5 Things You Should Know About Saving King County Metro Bus Service

Lisa Wogan  |   April 2014   |  FROM THE PRINT EDITION

On April 22, King County residents will vote on Proposition 1, a measure to preserve current bus service and fund needed road maintenance projects with a $60 annual vehicle license fee and a sales tax increase of 1 cent per $10 spent in the county. Prop. 1 is on the ballot because, for nearly a year, legislators in Olympia have failed to agree on a comprehensive plan to fund roads and transit. As we wait, the demise of 74 Metro bus routes hangs like a sword of Damocles over commuters’ umbrellas.

By the numbers:
If it passes, Proposition 1 preserves 600,000 bus service hours.
(If the proposition fails, proposed cuts, revisions and reductions will affect eight in 10 riders.)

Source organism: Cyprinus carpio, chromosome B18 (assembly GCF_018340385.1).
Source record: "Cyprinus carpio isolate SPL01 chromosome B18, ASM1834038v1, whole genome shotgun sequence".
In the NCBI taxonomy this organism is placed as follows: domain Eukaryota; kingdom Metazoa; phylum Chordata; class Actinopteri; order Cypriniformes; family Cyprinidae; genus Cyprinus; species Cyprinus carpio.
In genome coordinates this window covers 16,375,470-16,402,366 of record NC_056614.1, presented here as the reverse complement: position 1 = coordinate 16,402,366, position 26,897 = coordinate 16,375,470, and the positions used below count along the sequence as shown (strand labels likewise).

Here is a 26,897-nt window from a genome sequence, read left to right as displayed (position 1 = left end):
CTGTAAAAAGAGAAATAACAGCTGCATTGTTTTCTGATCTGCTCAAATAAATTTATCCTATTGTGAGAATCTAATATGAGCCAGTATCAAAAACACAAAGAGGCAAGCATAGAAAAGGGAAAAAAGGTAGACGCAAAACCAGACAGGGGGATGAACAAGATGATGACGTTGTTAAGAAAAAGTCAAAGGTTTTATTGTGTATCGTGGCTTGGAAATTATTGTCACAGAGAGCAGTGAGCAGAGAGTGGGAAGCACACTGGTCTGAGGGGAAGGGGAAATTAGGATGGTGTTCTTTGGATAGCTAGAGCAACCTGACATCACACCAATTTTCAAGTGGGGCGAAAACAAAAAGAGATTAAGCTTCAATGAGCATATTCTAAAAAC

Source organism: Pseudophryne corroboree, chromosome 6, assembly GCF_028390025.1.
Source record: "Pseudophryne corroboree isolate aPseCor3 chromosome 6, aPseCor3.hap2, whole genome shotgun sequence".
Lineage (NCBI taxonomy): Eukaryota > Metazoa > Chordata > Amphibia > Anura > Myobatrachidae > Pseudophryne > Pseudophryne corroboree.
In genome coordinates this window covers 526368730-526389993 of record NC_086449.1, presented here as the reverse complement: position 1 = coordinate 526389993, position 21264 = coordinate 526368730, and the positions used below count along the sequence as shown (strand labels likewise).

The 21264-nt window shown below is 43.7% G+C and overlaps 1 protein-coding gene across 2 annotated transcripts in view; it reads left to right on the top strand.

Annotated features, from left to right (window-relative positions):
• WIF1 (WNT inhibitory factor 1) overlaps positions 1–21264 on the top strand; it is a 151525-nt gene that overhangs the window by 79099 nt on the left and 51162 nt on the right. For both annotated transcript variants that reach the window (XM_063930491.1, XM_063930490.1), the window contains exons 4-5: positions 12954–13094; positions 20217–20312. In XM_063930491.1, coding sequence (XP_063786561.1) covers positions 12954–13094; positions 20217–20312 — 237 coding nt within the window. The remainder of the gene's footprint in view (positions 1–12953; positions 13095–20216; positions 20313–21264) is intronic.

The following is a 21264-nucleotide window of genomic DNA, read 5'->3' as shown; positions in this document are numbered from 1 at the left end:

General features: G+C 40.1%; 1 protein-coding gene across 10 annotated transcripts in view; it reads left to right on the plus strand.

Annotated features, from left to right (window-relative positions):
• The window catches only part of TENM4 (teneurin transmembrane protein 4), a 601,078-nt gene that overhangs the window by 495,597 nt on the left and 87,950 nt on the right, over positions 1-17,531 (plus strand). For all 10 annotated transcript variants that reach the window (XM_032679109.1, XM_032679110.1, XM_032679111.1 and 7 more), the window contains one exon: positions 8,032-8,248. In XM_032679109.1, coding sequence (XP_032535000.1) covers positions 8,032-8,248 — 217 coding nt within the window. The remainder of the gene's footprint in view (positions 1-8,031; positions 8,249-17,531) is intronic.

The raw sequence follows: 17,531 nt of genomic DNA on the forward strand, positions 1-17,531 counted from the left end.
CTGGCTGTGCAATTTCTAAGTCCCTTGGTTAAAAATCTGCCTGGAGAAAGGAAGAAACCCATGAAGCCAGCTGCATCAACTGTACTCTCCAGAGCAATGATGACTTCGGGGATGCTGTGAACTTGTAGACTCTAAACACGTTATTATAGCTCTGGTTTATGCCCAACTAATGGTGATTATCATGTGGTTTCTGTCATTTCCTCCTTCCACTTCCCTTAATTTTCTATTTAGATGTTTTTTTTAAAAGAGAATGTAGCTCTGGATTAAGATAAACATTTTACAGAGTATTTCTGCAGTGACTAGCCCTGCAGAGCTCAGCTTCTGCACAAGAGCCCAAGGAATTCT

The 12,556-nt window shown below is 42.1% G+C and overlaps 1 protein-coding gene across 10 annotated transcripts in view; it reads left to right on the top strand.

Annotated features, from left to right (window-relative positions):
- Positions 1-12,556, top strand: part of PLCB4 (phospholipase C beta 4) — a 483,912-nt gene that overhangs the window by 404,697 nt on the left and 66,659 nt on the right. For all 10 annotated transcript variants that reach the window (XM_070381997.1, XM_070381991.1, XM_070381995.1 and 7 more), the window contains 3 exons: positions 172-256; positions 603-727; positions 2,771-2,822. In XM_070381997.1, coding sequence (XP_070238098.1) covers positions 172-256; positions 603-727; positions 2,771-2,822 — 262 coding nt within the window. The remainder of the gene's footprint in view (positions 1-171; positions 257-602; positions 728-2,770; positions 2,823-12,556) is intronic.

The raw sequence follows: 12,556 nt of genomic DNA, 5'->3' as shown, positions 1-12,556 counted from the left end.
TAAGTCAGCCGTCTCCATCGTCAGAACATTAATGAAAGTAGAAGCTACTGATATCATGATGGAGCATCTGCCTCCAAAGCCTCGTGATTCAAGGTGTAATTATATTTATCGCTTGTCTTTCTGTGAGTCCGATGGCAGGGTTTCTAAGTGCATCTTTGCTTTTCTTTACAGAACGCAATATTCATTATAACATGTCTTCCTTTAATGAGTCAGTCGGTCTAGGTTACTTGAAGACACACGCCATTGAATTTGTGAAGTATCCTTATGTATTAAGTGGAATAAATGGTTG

Under Metro’s plan, basic fares will increase by 25 cents in 2015.
(Transit fares have increased 80 percent since 2008.)

The proposition is estimated to cost the average household an additional $11 per month. (The average Seattleite spends three times that amount on coffee each month.)

Proponents estimate that cutting service will put an additional 30,000 cars on the roads.
(Eighty-seven percent of King County Metro’s most frequent riders have access to a vehicle.)

Metro will also create a reduced fare of $1.50 per ride for low-income residents.
(Seattle will join San Francisco as one of only two cities of comparable size in the country that offer reduced fares for low-income residents.)